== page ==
The Dancer Defects: The Struggle for Cultural Supremacy during the Cold War

By David Caute | Go to book overview

Note on Transliteration and Usage

I have broadly adhered to the Library of Congress Russian transliteration system, except in the many cases of well-known names familiar in other forms, e.g. Yevtushenko for Evtushenko, or the Tretyakov Gallery for Tret’iakov.

Where Russian authors have translated work listed in the Bibliography, I have used the name as published in English throughout: for example, Smelianskii is Smeliansky and Il’ia Erenburg is Ilya Ehrenburg. Where their published work cited in the Bibliography is exclusively in Russian, I have adhered to the Library of Congress system: for example, Gorodinskii. In the cases of authors with both translated and untranslated work listed, I have used the translated form in the main text—for example, Maya Turovskaya (Maia Turovskaia) and Dmitry (Dmitrii) Shostakovich.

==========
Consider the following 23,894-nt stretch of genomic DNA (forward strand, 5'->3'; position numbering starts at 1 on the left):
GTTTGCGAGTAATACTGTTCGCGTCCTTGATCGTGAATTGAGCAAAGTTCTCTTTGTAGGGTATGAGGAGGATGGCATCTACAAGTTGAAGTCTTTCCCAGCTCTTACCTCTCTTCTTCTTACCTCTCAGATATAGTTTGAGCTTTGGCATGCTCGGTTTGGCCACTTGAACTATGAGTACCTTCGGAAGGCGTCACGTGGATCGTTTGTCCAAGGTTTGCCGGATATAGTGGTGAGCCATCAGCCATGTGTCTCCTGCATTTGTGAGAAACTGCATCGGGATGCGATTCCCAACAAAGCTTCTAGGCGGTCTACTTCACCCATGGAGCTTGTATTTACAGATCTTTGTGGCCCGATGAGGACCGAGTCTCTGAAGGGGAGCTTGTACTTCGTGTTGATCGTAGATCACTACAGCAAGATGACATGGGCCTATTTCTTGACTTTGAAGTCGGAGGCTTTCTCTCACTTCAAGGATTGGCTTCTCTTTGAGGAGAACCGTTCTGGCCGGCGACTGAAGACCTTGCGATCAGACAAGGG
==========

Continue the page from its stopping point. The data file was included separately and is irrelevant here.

In the case of German or French translations of Russian works, I have used the translated versions of the author’s names in the References and the Bibliography but the normal English version in the main text: for example, Pudovkin (Pudowkin), Rabin (Rabine).

Titles of Russian newspapers and magazines follow the Library of Congress system (Izvestiia), if only because sometimes more familiar versions vary (Izvestya and Izvestiya).

When quoting from any non-Russian text I have stayed with the original.

Similar problems of consistency attend English–English and American– English (for example, labour/labor or defence/defense): here I have followed OUP custom and practice which, given my own branch of the language tree, means ‘American Federation of Labor’ but ‘organized labour in the United States’.

-ix-

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